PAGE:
It happens when we know for sure that everything we wanted to say and do has been said and done, basically. We are perfectionists by nature, so we find a lot of satisfaction in finishing every detail in full, without forgetting anything. Our regular producer Piotr Labuzek is incredibly much of assistance in the process of making the final version of each album.

9.Soon you'll start touring in order to promote your new album. What makes a concert become an event horizon? What fulfills you regarding a concert? And where will your tour take place, which locations are confirmed so far?

We've already played many gigs in Poland, Austria and Germany, but we're now interested to play in the rest of Europe, and in the East as well, because there are plenty of wonderful people hungry for music there.

10. I guess the Romanian fans would be thrilled to see you live on our land... when are we to expect a concert in Romania?

There's no use to mention the fact that we'd love to play concerts in Romania, not only in Bucharest, but also in Timisoara, Iasi, Constanta, Galati and many other beautiful towns in your country. To be frank, we're fascinated with the place in which so many different cultures, nations and languages coexist in harmony. Needless to say that Transylvania is the capital of the undead, and that is really something! A boat trip on the Danube would be a good thing, too.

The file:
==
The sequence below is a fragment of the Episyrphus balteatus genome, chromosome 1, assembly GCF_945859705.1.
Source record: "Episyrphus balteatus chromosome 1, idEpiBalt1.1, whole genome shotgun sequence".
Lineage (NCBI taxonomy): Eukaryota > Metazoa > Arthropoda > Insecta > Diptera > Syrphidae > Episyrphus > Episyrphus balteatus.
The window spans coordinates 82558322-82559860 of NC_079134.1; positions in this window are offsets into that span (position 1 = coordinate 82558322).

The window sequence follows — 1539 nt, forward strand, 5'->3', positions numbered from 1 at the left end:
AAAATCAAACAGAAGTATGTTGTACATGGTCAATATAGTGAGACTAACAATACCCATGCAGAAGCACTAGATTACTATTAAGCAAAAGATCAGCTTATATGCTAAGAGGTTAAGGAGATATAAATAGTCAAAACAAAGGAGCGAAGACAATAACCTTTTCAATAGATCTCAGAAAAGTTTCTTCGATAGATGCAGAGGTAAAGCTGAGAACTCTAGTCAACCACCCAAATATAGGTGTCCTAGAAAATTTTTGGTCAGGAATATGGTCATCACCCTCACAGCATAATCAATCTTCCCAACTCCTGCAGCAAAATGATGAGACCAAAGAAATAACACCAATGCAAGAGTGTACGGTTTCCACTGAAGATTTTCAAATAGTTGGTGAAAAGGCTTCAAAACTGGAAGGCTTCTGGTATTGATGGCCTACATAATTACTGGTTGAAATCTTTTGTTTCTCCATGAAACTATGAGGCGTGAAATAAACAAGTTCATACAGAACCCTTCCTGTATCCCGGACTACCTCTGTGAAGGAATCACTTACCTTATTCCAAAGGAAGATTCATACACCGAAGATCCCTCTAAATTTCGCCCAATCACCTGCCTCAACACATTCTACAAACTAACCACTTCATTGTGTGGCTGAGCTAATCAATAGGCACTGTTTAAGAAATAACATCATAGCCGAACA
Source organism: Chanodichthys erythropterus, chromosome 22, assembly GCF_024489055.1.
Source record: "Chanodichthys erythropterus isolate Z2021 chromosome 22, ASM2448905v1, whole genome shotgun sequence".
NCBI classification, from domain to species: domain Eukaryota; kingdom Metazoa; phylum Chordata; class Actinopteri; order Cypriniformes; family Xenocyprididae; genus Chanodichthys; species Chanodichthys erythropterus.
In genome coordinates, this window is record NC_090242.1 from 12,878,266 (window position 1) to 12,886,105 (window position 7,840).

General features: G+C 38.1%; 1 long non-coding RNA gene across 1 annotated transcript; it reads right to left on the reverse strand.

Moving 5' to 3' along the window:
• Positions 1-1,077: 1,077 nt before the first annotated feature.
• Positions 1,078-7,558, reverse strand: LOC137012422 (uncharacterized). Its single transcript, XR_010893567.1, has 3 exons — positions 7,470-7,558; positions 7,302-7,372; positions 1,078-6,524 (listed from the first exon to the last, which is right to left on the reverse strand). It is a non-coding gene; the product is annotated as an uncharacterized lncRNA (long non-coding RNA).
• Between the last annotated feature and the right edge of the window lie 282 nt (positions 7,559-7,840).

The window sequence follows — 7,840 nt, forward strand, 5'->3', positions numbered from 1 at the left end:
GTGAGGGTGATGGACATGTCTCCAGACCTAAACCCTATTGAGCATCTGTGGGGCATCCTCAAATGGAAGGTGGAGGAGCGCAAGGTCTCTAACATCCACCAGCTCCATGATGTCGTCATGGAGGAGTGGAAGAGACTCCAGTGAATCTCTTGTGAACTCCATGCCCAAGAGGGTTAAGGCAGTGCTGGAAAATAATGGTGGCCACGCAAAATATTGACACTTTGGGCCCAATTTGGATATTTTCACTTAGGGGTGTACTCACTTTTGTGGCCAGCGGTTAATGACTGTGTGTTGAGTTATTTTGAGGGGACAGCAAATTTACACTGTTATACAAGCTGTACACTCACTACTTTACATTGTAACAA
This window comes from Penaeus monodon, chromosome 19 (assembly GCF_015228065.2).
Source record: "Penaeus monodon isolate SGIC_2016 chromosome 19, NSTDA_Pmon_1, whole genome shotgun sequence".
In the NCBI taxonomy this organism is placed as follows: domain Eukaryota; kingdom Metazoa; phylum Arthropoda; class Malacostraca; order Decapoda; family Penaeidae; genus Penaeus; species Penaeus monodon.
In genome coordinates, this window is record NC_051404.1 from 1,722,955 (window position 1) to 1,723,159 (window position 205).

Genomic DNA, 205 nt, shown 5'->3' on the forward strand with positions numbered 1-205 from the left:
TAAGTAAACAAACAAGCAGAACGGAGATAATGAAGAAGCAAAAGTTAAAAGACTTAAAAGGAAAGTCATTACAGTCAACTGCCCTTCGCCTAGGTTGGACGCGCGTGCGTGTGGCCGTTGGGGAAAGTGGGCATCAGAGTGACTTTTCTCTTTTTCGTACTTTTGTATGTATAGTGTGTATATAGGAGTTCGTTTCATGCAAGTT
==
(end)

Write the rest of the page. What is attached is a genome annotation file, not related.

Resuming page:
As for a concert, it's possible as soon as we begin touring Europe. Unfortunately, we cannot state any concrete date now, as tour organizing lies exclusively in the competence of our current label Metal Mind Productions and their concert agencies. Anyway, see you there, one of these days.

11. Are you satisfied with the fans reactions towards the new release so far?

Yes, very much. We didn't expect such warm receptions from our fans in Poland and abroad. We want to thank them all heartily for still being with us and understanding our musical evolution. And for their patience, first of all!

12. I've noticed there has also been a change of logo... is it the seal for the beginning of a new chapter in CoS existence?

No, no - not at all, by any means. We've already done it before on our mini album "Fin de Siecle". It's because our logo does not fit to some graphic designs of the album covers, and "The Event Horizon" is also such an exception. But our logo is still the same, and we use it at every concert.

13. What brakes the time for you? What gives you joy in life?